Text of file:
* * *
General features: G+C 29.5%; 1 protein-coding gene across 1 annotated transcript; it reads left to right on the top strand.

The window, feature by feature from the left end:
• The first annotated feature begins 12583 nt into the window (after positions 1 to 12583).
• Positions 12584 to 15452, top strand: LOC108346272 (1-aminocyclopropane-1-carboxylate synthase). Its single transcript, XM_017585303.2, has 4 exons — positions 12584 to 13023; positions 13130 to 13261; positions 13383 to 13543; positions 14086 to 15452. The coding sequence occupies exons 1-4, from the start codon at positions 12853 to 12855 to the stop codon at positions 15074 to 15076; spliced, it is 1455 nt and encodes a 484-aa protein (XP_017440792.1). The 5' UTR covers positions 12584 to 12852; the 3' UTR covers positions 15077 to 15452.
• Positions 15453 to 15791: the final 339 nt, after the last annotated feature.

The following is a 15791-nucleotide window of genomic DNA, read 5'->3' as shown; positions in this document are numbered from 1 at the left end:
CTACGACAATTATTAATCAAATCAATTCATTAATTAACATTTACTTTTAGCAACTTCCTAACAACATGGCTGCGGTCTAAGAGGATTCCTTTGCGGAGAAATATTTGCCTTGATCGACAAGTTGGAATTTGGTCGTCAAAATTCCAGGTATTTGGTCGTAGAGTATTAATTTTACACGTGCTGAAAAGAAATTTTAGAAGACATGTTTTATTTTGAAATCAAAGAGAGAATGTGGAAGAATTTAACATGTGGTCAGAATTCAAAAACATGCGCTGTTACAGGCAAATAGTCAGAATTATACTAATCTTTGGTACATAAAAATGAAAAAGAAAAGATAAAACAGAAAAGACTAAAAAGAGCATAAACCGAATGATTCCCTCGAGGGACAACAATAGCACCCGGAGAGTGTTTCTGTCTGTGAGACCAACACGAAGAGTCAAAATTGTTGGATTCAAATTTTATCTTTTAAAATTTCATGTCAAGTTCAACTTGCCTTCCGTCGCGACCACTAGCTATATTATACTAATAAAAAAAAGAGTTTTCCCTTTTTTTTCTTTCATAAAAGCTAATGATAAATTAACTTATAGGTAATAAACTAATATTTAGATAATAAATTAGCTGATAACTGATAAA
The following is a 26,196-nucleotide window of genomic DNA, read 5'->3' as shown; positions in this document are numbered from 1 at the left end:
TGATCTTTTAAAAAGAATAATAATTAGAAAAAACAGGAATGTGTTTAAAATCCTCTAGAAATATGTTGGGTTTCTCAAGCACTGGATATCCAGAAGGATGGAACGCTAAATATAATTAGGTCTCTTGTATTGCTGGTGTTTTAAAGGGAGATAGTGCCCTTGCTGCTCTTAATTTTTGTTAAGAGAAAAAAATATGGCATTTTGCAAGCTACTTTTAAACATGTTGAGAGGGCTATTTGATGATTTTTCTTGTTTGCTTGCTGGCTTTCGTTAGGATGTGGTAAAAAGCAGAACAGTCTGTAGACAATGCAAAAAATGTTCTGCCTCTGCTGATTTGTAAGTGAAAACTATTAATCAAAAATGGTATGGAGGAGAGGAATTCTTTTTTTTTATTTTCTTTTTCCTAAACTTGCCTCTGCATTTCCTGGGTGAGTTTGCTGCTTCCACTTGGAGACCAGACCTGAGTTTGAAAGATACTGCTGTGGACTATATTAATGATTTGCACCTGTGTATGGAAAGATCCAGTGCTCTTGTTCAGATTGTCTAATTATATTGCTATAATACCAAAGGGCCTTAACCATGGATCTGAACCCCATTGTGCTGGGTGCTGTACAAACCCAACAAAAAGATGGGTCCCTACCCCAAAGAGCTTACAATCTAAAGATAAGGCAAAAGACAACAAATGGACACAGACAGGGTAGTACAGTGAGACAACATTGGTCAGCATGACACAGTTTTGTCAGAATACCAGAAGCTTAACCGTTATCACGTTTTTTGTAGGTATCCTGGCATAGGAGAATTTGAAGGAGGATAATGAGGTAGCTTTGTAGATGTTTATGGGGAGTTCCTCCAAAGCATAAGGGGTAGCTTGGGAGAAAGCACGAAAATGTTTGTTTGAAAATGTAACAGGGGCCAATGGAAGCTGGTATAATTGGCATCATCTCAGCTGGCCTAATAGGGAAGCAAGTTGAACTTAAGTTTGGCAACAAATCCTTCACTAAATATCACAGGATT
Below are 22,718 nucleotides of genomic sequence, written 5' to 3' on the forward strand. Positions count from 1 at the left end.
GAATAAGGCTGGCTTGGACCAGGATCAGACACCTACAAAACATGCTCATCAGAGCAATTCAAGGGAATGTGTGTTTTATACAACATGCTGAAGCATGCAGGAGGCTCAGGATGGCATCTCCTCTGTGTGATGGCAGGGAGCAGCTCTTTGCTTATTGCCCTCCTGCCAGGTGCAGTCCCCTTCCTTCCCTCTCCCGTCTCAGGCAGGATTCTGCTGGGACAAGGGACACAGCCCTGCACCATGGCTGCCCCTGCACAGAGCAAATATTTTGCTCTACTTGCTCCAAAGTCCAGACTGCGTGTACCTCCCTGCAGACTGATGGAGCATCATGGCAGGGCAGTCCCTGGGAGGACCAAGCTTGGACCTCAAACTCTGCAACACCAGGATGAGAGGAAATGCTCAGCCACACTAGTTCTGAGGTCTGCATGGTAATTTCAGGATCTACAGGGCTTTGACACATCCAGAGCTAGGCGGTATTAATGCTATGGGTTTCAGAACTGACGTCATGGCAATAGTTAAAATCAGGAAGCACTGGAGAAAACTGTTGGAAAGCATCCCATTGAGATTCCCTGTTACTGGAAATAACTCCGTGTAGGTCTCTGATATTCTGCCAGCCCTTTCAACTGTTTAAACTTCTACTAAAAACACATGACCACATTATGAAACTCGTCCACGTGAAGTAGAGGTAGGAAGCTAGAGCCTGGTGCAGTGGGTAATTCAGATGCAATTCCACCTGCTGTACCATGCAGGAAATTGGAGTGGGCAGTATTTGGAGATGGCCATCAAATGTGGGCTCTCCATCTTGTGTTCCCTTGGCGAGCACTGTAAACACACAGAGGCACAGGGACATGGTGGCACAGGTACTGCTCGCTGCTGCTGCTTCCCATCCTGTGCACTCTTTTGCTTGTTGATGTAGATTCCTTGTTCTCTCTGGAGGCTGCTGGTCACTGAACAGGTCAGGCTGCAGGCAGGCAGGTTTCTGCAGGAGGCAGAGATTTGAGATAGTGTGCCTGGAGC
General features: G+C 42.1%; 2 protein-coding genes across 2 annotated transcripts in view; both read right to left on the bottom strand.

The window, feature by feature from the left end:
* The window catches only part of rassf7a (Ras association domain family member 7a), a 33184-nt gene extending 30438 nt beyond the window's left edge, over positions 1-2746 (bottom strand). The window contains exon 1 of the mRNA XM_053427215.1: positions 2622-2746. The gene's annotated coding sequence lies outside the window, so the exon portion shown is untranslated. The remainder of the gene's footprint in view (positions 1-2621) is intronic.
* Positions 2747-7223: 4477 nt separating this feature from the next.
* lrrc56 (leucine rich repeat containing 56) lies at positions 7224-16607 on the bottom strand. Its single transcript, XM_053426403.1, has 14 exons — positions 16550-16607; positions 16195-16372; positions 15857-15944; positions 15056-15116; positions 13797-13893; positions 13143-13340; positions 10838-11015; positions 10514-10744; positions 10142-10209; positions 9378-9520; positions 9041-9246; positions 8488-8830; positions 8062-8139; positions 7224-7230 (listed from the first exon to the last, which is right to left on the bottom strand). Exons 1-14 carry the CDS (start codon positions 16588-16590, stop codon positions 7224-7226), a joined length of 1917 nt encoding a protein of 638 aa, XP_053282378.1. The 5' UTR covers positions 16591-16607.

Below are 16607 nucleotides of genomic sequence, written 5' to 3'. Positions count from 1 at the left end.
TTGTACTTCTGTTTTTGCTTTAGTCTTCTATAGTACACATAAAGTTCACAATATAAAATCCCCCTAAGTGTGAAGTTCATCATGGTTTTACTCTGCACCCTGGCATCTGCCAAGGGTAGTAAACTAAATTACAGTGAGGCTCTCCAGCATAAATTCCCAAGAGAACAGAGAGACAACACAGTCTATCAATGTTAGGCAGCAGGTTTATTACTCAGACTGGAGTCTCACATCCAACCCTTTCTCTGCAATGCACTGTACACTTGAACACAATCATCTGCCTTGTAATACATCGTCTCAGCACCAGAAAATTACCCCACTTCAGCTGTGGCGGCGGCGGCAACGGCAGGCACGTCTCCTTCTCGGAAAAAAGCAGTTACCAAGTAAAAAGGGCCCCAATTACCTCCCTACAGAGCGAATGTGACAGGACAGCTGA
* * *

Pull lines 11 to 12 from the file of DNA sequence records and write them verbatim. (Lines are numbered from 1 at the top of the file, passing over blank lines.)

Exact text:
GAATAAGGCTGGCTTGGACCAGGATCAGACACCTACAAAACATGCTCATCAGAGCAATTCAAGGGAATGTGTGTTTTATACAACATGCTGAAGCATGCAGGAGGCTCAGGATGGCATCTCCTCTGTGTGATGGCAGGGAGCAGCTCTTTGCTTATTGCCCTCCTGCCAGGTGCAGTCCCCTTCCTTCCCTCTCCCGTCTCAGGCAGGATTCTGCTGGGACAAGGGACACAGCCCTGCACCATGGCTGCCCCTGCACAGAGCAAATATTTTGCTCTACTTGCTCCAAAGTCCAGACTGCGTGTACCTCCCTGCAGACTGATGGAGCATCATGGCAGGGCAGTCCCTGGGAGGACCAAGCTTGGACCTCAAACTCTGCAACACCAGGATGAGAGGAAATGCTCAGCCACACTAGTTCTGAGGTCTGCATGGTAATTTCAGGATCTACAGGGCTTTGACACATCCAGAGCTAGGCGGTATTAATGCTATGGGTTTCAGAACTGACGTCATGGCAATAGTTAAAATCAGGAAGCACTGGAGAAAACTGTTGGAAAGCATCCCATTGAGATTCCCTGTTACTGGAAATAACTCCGTGTAGGTCTCTGATATTCTGCCAGCCCTTTCAACTGTTTAAACTTCTACTAAAAACACATGACCACATTATGAAACTCGTCCACGTGAAGTAGAGGTAGGAAGCTAGAGCCTGGTGCAGTGGGTAATTCAGATGCAATTCCACCTGCTGTACCATGCAGGAAATTGGAGTGGGCAGTATTTGGAGATGGCCATCAAATGTGGGCTCTCCATCTTGTGTTCCCTTGGCGAGCACTGTAAACACACAGAGGCACAGGGACATGGTGGCACAGGTACTGCTCGCTGCTGCTGCTTCCCATCCTGTGCACTCTTTTGCTTGTTGATGTAGATTCCTTGTTCTCTCTGGAGGCTGCTGGTCACTGAACAGGTCAGGCTGCAGGCAGGCAGGTTTCTGCAGGAGGCAGAGATTTGAGATAGTGTGCCTGGAGC
General features: G+C 42.1%; 2 protein-coding genes across 2 annotated transcripts in view; both read right to left on the bottom strand.